Three poems by M.E. Muir



First Foot

M. E. Muir is a Scot now living in London, former teacher and consultant, some of whose work has recently been published in eg Dawntreader,The London Grip, Ink Sweat & Tears, Porridge, and of course Morphrog, with a first collection EX SITU from Dempsey & Windle, which can be viewed at



Dive through the blistered oyster racks

five fathoms deep of blue tubed breath

green samphired water snakes curl

beyond the mussel beds so the thrill

of danger and the scent of salt blasts

out the path of the venomous blue shark

to reach the bounds of what I can not do

where the unknown falls off the edge

into the mitochondria of one infinity

rubbing their faces in the sludge of no-history

get to do un-doable find treasure trove

of sod-you independance as the minke whale

caresses me and the shout of seaweed kelp

and peacock’s tail wrapping around my waist

makes physical the freedom of exactly who I am.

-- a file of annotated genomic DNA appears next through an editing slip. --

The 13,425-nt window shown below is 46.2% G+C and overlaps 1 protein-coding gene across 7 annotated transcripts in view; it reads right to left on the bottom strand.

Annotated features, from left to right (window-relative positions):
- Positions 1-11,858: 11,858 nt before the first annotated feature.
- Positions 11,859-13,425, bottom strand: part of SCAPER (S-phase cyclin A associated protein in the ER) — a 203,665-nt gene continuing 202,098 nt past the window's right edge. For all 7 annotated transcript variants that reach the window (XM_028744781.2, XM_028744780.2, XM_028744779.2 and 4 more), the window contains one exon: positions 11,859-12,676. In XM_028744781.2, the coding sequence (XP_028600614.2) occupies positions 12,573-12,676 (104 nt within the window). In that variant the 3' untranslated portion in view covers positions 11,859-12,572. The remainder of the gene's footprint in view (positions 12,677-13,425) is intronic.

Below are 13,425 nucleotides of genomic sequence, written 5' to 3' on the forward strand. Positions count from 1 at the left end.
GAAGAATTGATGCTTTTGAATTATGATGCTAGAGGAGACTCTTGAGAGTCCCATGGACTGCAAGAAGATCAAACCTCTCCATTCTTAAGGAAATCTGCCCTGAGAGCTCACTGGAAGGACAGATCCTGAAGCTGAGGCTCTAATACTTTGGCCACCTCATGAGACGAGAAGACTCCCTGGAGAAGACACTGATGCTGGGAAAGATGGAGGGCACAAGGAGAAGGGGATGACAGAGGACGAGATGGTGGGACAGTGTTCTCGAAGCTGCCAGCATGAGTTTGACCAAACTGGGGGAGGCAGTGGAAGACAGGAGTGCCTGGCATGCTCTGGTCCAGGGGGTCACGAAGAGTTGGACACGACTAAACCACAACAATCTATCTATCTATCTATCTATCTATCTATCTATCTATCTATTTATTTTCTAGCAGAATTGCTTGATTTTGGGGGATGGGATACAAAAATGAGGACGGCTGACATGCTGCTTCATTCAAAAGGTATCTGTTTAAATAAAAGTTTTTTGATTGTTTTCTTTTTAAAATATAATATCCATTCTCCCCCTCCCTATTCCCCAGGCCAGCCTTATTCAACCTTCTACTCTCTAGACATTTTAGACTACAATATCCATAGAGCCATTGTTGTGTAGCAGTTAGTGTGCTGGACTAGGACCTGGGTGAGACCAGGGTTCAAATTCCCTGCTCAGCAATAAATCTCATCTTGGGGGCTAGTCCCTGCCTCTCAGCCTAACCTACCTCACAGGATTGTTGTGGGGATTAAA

© M. E. Muir


Instead of mackerel on my line

I get a lesser spotted dogfish,

catshark, rockfish,

zoofull of flipping action,

dogs, cats, rock, shark,

whose rough abrasive skin

is sandpaper pumice on mine,

no joy to toast

on the fire I have burning

on my bit of beach

where his mermaid’s purse

is lying abandoned

emptied out of life

as he will be

when I manage

to extract my hook

and collect my regrets

to salt and pepper

my tomorrow.

© M. E. Muir

First foot in sea, hearts open out

grow high and deep and lusted after,

the salt eats off parental guidelines,

habits of dress and language,

makes shouts legitimate;

sea elevates, floats skywards

flying through cumulus,

motors beyond Old Harry rocks

stacked up at Purbeck on the Dorset coast,

and dances happy through a long half term

of first salt hair, first foot in sea.

© M. E. Muir